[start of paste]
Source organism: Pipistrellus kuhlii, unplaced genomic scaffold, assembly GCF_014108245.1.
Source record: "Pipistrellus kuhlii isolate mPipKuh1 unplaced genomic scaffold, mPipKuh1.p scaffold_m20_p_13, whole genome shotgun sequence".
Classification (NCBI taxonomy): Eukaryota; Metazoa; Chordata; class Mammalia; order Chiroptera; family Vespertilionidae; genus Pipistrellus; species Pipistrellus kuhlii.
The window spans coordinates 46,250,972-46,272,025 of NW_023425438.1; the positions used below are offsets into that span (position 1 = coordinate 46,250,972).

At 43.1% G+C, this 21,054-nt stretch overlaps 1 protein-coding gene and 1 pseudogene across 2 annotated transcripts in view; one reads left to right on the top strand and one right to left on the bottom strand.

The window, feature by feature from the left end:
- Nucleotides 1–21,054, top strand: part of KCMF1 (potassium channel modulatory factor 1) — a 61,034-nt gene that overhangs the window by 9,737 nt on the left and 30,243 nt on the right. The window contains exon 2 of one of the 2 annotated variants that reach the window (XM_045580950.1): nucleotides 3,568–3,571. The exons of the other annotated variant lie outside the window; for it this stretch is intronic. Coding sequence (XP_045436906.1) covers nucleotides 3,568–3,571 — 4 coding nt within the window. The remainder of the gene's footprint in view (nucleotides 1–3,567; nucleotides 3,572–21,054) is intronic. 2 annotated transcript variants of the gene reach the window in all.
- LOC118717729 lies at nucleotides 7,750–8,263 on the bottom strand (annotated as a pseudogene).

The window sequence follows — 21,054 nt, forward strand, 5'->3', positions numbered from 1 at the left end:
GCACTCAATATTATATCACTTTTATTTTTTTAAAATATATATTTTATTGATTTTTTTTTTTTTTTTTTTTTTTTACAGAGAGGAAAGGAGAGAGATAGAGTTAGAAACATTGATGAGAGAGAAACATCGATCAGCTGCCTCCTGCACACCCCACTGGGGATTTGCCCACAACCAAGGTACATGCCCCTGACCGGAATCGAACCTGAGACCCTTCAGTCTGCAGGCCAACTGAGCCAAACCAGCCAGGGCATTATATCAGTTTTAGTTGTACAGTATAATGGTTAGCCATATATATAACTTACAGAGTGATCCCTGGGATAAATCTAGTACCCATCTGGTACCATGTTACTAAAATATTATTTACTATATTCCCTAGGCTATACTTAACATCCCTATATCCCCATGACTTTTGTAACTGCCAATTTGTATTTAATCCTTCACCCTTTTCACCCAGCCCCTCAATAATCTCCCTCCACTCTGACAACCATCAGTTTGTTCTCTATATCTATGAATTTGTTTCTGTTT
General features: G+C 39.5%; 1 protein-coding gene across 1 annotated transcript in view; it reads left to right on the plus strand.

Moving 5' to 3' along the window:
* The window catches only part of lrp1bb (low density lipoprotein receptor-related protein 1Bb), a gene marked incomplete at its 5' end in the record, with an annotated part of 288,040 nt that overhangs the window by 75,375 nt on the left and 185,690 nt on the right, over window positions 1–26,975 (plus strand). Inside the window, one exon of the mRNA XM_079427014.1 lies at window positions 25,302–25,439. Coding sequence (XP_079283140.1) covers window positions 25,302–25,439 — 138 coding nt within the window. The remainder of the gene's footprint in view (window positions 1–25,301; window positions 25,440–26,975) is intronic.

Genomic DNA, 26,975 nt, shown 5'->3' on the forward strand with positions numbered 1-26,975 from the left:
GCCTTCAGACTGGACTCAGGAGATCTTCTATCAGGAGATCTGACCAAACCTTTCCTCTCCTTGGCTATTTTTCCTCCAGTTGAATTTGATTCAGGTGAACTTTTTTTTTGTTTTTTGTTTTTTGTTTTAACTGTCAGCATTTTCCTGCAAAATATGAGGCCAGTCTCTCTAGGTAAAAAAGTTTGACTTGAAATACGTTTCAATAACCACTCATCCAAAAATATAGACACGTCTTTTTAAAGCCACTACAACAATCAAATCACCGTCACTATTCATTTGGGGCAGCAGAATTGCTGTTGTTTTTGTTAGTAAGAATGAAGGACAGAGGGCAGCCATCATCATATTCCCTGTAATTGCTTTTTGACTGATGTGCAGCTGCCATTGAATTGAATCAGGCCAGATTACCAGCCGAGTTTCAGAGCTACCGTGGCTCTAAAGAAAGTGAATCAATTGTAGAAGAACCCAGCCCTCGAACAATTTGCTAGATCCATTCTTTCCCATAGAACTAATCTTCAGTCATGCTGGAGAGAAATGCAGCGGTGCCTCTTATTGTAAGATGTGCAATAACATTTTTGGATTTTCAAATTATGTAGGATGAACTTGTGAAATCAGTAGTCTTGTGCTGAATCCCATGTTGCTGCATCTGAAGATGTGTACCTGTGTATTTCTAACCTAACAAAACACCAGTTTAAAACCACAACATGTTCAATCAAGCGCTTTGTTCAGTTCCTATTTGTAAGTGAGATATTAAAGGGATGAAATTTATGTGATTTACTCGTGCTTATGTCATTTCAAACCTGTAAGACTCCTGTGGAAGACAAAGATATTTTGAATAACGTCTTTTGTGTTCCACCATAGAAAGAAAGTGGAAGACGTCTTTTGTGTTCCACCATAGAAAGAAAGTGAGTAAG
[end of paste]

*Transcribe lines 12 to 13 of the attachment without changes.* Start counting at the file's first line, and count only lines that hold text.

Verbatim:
Moving 5' to 3' along the window:
* The window catches only part of lrp1bb (low density lipoprotein receptor-related protein 1Bb), a gene marked incomplete at its 5' end in the record, with an annotated part of 288,040 nt that overhangs the window by 75,375 nt on the left and 185,690 nt on the right, over window positions 1–26,975 (plus strand). Inside the window, one exon of the mRNA XM_079427014.1 lies at window positions 25,302–25,439. Coding sequence (XP_079283140.1) covers window positions 25,302–25,439 — 138 coding nt within the window. The remainder of the gene's footprint in view (window positions 1–25,301; window positions 25,440–26,975) is intronic.